now it is claimed that not to show something is more effective than actually showing it, you induce the idea or image of it in the viewer’s imagination, I would tend to agree, until now … in this scene, at the insinuation of what he was doing, I winced, but when it showed exactly what he was doing, this had more impact: I put my hands over my mouth, almost covering my eyes, as if I were implementing the censorship on myself; it had more impact because it wasn’t cheated, it was real

(this, ladies and gentlemen, is true realism, not authentic dialogue, or the presentation of a socially-relevant story in a contemporary setting; this detail, this intimacy, this commitment)

the development of the narrative was consistently surprising, although the downward trajectory was entirely expected, given his choices, and his dire situation, I imagine many viewers will be frustrated by their inability to intervene in events, demanding more information on the guy’s situation – so they can provide the solutions to prevent his degradation, or maybe to determine whether he deserves their sympathy, I’m pretty sure many people would deny this sympathy either way (it depends whether you judge dining on bird seed preferable to working in a seedy call centre) no, it really depends on your sympathy for the artist and that special kind of insanity that refuses compromise or moderation, or whether you find meaning in self-mortification, come to think of it, this type of hero is in the Bresson mould, the alienated, but pure martyr-figure, thankfully again, apart from the Bach aria he sings, the film didn’t pursue this to its conclusion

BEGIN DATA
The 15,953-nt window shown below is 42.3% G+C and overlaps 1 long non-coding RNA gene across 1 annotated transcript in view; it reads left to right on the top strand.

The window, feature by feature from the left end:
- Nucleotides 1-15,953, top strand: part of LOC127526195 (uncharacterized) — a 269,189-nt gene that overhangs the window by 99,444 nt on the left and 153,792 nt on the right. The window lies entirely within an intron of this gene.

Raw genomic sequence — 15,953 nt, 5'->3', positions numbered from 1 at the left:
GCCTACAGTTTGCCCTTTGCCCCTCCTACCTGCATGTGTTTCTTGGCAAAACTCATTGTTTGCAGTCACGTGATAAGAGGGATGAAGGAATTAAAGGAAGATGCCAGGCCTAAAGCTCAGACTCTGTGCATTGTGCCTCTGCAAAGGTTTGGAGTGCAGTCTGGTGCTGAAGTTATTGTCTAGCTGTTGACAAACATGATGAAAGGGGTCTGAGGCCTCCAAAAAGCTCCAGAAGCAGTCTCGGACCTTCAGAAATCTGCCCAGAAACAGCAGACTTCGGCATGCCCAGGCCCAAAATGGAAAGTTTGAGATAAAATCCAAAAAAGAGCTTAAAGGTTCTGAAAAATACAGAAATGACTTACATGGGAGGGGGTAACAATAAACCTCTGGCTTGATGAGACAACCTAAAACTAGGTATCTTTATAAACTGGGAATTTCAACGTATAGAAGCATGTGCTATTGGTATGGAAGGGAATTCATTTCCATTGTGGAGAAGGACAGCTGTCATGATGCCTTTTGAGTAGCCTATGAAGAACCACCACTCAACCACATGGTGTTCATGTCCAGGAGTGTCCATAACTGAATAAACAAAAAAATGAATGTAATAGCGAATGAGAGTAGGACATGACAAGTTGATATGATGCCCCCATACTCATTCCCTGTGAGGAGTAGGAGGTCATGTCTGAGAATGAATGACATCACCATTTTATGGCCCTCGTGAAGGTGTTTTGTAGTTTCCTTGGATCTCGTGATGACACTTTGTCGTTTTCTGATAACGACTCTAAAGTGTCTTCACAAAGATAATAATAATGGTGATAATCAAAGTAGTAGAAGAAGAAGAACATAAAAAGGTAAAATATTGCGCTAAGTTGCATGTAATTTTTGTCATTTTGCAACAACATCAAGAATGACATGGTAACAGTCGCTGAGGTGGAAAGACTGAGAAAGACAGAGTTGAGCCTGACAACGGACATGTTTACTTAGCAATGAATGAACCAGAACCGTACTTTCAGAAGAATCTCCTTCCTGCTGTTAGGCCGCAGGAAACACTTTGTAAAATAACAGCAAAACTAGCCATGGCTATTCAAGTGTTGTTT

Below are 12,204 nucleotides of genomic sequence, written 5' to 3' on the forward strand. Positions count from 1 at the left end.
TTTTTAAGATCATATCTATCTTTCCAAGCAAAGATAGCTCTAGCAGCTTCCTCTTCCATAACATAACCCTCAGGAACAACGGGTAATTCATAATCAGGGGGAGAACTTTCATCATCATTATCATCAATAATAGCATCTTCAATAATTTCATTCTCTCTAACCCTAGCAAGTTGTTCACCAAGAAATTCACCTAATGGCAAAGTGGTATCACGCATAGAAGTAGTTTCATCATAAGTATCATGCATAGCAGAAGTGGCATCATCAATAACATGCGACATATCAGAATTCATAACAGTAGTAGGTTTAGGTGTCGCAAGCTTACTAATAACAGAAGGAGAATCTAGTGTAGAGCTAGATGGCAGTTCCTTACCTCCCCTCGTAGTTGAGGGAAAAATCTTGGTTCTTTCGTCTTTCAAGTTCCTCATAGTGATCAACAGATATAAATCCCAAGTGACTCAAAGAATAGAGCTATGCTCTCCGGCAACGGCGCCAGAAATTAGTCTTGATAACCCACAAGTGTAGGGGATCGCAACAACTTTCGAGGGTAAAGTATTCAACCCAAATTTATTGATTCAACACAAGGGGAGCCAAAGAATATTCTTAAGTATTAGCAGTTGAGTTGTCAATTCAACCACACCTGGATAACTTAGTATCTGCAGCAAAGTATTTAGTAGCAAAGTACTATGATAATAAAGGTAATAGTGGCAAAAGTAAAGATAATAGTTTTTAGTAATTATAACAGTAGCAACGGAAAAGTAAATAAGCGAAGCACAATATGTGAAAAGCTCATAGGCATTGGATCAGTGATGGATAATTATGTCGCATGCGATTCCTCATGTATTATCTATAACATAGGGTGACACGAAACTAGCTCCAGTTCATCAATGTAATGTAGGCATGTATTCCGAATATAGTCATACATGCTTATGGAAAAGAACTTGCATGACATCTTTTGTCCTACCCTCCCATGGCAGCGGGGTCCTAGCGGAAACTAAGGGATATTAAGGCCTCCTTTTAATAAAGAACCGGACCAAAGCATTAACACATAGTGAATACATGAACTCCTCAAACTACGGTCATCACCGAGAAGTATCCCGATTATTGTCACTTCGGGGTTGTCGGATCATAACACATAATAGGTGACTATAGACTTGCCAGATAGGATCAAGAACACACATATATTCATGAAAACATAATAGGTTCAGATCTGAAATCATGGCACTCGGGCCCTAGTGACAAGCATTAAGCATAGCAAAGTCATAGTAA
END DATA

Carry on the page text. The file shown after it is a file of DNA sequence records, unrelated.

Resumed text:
I’d like to take this opportunity to note that this film had no ‘Story’ and yet there was a compelling and cinematic narrative …

Impressions of … Haywire (Steven Soderbergh)


there’s something impenetrable about this film, like watching the action pressed up against the (convex) glass (of the lens), the film doesn’t let you in, and what is annoying is that the effect seems deliberate, or the makers disinterested, as if Soderbergh doesn’t care

the sound mix (or the system I heard it on) didn’t help, with the dialogue fighting to stay above the surface of the funky Lalo Schifrinesque score, Soderbergh is self-consciously experimenting with sound, dropping foley and sound effects from some action sequences to see if he can create emphasis and impact when it suddenly returns, but what this also produces is distance, you don’t feel the action half as much, and this loss is more noticeable because the production design is relatively realistic, with a very detailed and specific use of location

Soderbergh isn’t the only one exercising his technique, screenwriter Lem Dobbs (who also scripted Soderbergh’s ‘Kafka’ and ‘The Limey’) is playing a game of delayed exposition – better than premature exposition! We are playing catch up throughout, piecing together the conspiracy, but this does not significantly increase our identification with the protagonist, as it might have done (in a Hitchcock thriller). In fact, we are not being placed in the protagonist Mallory Kane’s shoes, but rather we find ourselves in the position of the innocent dude who helps her escape from the first fight in the diner. Mallory takes his car (at gun point) and, not wanting to lose it, he accompanies her. For some reason, she recounts the whole story as he stresses in the passenger seat. She tests him on it, as if she were trained him as her witness, though there is no pay-off to this at all. The kid just disappears from the plot.